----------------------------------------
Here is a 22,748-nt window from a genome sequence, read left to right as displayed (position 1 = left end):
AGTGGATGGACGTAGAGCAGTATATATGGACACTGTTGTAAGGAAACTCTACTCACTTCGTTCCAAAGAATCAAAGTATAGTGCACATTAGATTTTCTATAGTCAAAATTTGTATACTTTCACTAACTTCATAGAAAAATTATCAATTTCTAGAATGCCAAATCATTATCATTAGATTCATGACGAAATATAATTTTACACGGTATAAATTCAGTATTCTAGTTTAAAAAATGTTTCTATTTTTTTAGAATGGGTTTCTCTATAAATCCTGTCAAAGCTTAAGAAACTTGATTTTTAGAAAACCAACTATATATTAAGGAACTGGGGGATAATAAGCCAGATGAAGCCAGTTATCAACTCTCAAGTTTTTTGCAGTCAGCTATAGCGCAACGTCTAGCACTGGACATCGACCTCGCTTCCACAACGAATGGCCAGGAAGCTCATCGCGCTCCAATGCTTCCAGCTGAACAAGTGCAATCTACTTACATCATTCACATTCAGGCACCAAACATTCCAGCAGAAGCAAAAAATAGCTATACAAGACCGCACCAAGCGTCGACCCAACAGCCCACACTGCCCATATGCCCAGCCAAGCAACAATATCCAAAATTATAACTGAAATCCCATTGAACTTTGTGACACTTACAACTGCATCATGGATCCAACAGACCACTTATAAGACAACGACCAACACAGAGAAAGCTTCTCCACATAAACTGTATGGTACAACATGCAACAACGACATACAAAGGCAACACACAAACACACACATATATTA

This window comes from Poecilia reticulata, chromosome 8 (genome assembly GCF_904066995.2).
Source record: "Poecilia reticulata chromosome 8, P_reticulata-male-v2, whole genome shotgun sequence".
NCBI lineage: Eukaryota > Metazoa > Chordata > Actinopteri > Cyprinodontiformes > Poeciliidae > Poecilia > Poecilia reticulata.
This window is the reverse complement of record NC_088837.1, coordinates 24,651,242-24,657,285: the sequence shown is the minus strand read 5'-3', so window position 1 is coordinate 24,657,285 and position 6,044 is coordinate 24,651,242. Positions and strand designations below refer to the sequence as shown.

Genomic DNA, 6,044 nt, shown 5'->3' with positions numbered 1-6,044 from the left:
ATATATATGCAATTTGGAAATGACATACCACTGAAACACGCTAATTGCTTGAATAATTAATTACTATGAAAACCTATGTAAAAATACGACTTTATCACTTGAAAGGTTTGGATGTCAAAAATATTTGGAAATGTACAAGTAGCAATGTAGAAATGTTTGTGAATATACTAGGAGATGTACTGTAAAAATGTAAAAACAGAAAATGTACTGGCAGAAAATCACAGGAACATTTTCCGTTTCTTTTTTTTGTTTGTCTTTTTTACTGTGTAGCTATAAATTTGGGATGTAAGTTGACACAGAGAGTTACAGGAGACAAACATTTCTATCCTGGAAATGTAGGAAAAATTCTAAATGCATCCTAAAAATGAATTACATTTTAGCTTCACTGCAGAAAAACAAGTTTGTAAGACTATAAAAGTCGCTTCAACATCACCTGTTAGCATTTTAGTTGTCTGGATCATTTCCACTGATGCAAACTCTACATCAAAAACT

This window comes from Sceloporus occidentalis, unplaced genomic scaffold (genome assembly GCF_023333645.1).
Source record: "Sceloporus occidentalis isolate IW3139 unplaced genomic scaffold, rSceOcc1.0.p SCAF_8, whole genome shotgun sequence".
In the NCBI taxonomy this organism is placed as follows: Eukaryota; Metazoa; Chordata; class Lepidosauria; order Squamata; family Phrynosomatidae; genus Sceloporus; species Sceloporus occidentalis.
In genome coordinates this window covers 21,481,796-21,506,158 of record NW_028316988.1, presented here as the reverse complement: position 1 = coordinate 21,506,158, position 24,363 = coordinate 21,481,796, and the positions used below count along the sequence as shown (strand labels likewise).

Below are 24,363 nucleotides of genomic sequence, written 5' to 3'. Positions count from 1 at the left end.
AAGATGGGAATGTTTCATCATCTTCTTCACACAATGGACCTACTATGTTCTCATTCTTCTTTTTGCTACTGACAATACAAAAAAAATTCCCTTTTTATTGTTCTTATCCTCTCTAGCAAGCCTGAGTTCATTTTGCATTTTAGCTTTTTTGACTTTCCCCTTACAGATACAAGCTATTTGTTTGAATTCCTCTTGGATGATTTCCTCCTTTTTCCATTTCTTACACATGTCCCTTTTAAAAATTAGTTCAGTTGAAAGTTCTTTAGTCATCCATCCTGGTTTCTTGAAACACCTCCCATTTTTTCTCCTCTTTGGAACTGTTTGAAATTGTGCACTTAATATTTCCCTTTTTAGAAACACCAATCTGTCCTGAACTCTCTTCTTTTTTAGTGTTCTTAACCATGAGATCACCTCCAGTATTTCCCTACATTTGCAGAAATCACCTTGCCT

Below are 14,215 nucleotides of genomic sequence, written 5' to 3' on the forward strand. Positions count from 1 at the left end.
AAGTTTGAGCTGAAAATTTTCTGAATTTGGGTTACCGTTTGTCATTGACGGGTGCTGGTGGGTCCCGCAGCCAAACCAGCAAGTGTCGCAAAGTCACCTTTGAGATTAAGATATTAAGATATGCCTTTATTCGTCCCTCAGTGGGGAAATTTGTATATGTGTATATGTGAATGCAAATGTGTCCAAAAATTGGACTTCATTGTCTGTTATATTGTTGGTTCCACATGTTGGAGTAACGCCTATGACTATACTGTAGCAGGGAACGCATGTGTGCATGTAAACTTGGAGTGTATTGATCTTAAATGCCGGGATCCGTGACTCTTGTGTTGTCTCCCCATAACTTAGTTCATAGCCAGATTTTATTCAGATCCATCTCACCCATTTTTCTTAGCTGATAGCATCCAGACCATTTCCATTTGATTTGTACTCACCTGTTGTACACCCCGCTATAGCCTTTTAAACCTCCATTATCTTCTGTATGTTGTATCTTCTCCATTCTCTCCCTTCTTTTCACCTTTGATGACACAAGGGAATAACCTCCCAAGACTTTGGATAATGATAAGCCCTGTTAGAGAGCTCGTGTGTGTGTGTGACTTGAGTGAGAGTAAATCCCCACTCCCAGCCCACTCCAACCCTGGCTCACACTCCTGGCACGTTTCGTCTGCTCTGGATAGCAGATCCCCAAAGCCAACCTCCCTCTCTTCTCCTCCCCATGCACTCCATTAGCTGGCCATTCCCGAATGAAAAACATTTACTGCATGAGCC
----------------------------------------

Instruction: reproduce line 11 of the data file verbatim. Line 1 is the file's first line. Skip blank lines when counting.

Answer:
In the NCBI taxonomy this organism is placed as follows: Eukaryota; Metazoa; Chordata; class Lepidosauria; order Squamata; family Phrynosomatidae; genus Sceloporus; species Sceloporus occidentalis.